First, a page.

Os Mutantes, Rose Hall, NYC- 7/17
NYC ROLL-TOP: Return of the Return of the Mutantes
There was a moment — maybe not odd, maybe not even that surprising — that came midway through Os Mutantes' victory lap reunion tour return to Manhattan on July 17th. Guitarist Sergio Dias Baptista strode to the center of the stage in his semi-Fab finery and placed his foot up on a monitor wedge to deliver a fuzz-drenched solo. And there, at the end of his leg, was unmistakably a Converse All-Star. If there was any reason to wear Converse All-Stars besides as status symbol of a free-thinking freak — 'cause they sure ain't comfortable — Baptista wasn't making any.
"Anyone calling themselves 'the Mutants' feels like our brothers," Flaming Lips' leader Wayne Coyne said when the flagship band of the Brazilian tropicalismo reunited last year, and his point is worth considering: an international karass of weirdo aesthetes. Think of Yamantaka Eye and the Boredoms in Japan, who’ve struck up kinships with Sonic Youth and Ween, and drew upwards of 4,000 fans to their free 77-drummer extravaganza in Brooklyn in July. Or the Tall Dwarfs in New Zealand, who’ve become buddy-buddy with the Elephant 6 collective in Athens, Georgia. Or any of the literally hundreds of psyched-out experiments unearthed via the Mutant Sounds blog of bedroom tweakers from Sweden, Australia, and the world. And, of course, it is not limited to musicians. The fact of the matter is that everywhere there are goofed-out peeps looking to do absurd battle with the Man, from the Bread and Puppet theater troupe in Vermont to anarchist collectives who live in houseboats in Holland. One could even make an historical case that the tradition stretches back even further, past the Beats, and plugs into trickster archetypes immemorial, from Don Quixote to Walt Whitman.
So, sure, it was a reunion show where three original members of a Sixties band were flanked by an outfit of younger, flashier players (and a set that was virtually identical to the band's pass through the city last year), but it also rang with straight good nature. "Live long and prosper," Sergio Dias grinned near the start of the show, vaguely swearing deeper allegiance to the counterculture. Like last year's performance at Webster Hall, the Mutantes tore through revamped (sometimes English-sung) renditions of their five-album catalogue. And, like last year, Sergio Dias's long-troubled brother, Arnaldo, was mostly inaudible. Once the group's bassist, a long history of drug and mental health woes devolved him to a quiet keyboard, something like Mutantes' Brian Wilson.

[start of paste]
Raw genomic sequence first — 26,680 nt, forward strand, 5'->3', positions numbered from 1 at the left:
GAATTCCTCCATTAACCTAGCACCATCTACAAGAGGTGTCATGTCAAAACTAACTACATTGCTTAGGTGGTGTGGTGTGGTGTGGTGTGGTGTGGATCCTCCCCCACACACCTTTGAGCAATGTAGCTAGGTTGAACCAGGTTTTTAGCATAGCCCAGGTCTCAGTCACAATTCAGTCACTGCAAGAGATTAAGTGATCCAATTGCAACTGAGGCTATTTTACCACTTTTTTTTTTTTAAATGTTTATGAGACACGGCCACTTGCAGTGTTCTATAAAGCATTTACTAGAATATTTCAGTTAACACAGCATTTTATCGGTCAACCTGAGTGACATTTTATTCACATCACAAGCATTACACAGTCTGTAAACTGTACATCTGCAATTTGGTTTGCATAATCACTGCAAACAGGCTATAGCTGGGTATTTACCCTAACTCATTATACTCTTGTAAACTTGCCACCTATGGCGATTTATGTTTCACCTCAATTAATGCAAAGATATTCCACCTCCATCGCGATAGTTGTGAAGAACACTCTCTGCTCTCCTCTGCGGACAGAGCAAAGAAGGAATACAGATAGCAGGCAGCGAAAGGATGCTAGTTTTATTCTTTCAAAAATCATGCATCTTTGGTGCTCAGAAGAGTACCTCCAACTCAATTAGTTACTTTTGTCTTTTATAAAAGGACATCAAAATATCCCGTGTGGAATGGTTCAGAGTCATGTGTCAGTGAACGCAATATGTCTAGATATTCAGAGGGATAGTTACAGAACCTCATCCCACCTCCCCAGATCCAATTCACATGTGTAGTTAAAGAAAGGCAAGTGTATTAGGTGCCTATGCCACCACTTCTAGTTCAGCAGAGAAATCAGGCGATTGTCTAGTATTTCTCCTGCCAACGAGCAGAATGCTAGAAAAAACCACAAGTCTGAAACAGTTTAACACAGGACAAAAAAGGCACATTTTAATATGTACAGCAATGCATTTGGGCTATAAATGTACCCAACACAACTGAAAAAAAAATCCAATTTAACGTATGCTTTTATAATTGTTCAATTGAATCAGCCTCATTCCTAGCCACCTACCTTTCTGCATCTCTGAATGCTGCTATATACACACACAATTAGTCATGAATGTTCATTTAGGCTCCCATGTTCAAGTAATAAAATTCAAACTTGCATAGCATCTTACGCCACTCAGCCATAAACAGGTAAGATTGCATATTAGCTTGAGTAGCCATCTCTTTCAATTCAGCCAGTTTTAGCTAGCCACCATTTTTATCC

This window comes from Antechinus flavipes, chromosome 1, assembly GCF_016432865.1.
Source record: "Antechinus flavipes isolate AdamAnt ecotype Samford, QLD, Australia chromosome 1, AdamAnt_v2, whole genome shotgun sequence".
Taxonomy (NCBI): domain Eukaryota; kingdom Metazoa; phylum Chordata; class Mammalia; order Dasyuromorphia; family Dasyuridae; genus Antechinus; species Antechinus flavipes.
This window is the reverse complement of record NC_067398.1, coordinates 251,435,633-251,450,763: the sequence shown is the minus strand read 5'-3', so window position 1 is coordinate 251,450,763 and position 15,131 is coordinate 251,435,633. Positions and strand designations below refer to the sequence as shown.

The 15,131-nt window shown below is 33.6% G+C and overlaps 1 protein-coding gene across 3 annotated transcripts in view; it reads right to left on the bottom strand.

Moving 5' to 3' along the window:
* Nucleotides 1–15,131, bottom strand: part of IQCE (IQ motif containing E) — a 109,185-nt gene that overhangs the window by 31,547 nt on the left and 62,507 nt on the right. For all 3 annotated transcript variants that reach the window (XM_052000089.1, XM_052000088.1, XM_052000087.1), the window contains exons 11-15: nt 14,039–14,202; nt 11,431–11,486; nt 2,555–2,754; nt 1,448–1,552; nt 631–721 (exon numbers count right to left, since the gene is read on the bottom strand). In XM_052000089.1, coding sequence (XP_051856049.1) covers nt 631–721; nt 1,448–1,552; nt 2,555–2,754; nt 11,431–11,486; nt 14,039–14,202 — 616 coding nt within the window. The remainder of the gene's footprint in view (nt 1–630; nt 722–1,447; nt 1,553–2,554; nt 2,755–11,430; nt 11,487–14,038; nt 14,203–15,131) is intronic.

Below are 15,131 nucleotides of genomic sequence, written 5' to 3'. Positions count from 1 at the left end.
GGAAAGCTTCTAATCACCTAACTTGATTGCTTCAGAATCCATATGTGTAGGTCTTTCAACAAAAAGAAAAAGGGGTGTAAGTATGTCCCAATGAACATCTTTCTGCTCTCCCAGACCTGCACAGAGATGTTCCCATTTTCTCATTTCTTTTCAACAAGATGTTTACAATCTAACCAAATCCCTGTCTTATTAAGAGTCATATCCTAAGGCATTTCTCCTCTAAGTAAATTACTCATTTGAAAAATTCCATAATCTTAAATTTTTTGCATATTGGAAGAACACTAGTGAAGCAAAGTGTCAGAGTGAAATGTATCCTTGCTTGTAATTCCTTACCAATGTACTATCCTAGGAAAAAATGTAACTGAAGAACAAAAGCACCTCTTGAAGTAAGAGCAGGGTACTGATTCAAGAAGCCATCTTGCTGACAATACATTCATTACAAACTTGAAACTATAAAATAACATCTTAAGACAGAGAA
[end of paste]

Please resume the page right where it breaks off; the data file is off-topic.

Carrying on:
If the Mutantes were finding their feet last summer, by this year's turn they sound like (to continue the comparison) Wilson's crack support band. Instead of donning fire helmets for "Mrs. O'Leary's Cow," the new Mutantes take up insecticide pumps to recreate their use on "Le Premier Bonheur Du Jour," where the Baptista brothers once mis-replicated the backwards-masked guitars of Revolver. Mostly, the band delivered a rich rendering of favorites, many penned for Mutante use by their tropicalismo contemporaries, including Jorge Ben’s "A Minha Menina," Caetano Veloso’s "Baby," and Gilberto Gil’s "Bat Macumba."
Sergio Dias was resplendent throughout, peeling solos on his guitar (custom-built by a third Baptista brother, Claudio) that sounded genuinely overloaded, especially during "Bat Macumba." Arnaldo gradually came to life over the course of the show, suddenly gaining volume during "I Feel A Little Spaced Out," where he engaged in a jazzy dialogue with his brother. He continued to cut-up through the rest of the set, flashing hip-hop signs, and eventually exited the stage with his brother, the two grinning and falling over each other like a pair of authentic mop-tops. And, if it wasn't anything new, it was at least some kind of victory.
Jesse Jarnow blogs at wunderkammern27.com